Legal and Ethical Obligations in Cybersecurity

I recently presented at the Duke Law EDRM on Cybersecurity and Law Firm Understanding Legal and Ethical Obligations. Some questions were asked that we did not have time to answer so I am answering them here for those who are interested.

  1. How often should a company perform penetration testing?

It is quite common to perform penetration testing annually and vulnerability scanning at regular intervals in between penetration tests. However, depending on the sensitivity of your data, organization size, and risk profile, penetration testing may need to be performed more often. The frequency of testing should be proportional to the risk.

  1. Is there a short list of systems a company should have in place to protect their data? Essentially, what are the four or five core systems that would need to be in place at a minimum?

Some key technical controls include security monitoring, intrusion detection, vulnerability scanning, antivirus/antispam protection, and data loss prevention. As part of this, a company would want to implement robust authentication methods and strong passwords. A comprehensive protection strategy includes not only technical controls, but also policies, procedures, and training.

  1. What are some of the most common cybersecurity incidents that companies should be prepared for?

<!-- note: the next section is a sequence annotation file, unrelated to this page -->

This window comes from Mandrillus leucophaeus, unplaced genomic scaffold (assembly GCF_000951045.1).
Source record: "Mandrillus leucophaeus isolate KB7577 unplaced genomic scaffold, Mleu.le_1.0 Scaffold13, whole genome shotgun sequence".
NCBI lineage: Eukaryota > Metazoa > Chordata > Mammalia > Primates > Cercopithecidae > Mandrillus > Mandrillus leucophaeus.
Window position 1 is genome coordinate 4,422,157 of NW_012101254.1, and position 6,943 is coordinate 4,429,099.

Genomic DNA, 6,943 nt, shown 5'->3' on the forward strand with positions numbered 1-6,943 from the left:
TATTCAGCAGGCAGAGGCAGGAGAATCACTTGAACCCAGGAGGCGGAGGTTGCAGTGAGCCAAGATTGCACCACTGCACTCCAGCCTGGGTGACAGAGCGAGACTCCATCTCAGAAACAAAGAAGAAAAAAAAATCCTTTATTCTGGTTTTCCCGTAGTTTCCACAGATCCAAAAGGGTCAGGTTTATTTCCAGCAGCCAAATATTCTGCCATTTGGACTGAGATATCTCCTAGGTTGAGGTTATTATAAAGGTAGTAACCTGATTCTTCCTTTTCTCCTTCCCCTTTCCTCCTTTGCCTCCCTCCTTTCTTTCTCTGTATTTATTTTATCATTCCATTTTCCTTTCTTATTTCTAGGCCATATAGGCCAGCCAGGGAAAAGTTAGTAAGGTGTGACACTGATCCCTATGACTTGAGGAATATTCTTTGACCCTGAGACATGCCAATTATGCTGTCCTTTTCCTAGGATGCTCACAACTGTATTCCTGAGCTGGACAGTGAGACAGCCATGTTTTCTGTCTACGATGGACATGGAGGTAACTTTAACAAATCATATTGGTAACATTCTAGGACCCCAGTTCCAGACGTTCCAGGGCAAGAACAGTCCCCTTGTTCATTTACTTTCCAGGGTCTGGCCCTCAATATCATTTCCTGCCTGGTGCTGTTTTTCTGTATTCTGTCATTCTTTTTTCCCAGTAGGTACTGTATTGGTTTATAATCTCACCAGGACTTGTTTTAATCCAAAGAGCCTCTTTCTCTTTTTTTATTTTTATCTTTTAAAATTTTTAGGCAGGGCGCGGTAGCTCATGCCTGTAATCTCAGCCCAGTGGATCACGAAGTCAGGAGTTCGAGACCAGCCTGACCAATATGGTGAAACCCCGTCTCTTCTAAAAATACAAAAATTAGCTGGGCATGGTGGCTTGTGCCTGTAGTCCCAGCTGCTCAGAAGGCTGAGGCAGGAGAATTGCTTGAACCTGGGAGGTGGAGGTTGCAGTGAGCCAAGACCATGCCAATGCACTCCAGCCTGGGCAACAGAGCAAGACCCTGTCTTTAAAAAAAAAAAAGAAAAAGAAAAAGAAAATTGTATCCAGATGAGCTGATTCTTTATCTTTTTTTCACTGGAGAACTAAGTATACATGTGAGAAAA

• Employee theft of IP
  • Data breach
  • Ransomware or other malware
  • Business email compromise
  • Password compromise
  1. What data should organizations be preserving in case an investigation is necessary?

Retain server, network device, application, and firewall logs for at least 18 months. Ensure that logs are stored in an alternate location so that clearing the log on the server does not eliminate the evidence. Enable logging of file access, database changes, and database access. It is best to have this data in a system that will normalize log fields and synchronize log time codes.

About The Author

Eric Vanderburg

Eric Vanderburg is an author, thought leader, and consultant. He serves as the Vice President of Cybersecurity at TCDI and Vice Chairman of the board at TechMin. He is best known for his insight on cybersecurity, privacy, data protection, and storage. Eric is a continual learner who has earned over 40 technology and security certifications. He has a strong desire to share technology insights with the community. Eric is the author of several books and he frequently writes articles for magazines, journals, and other publications.


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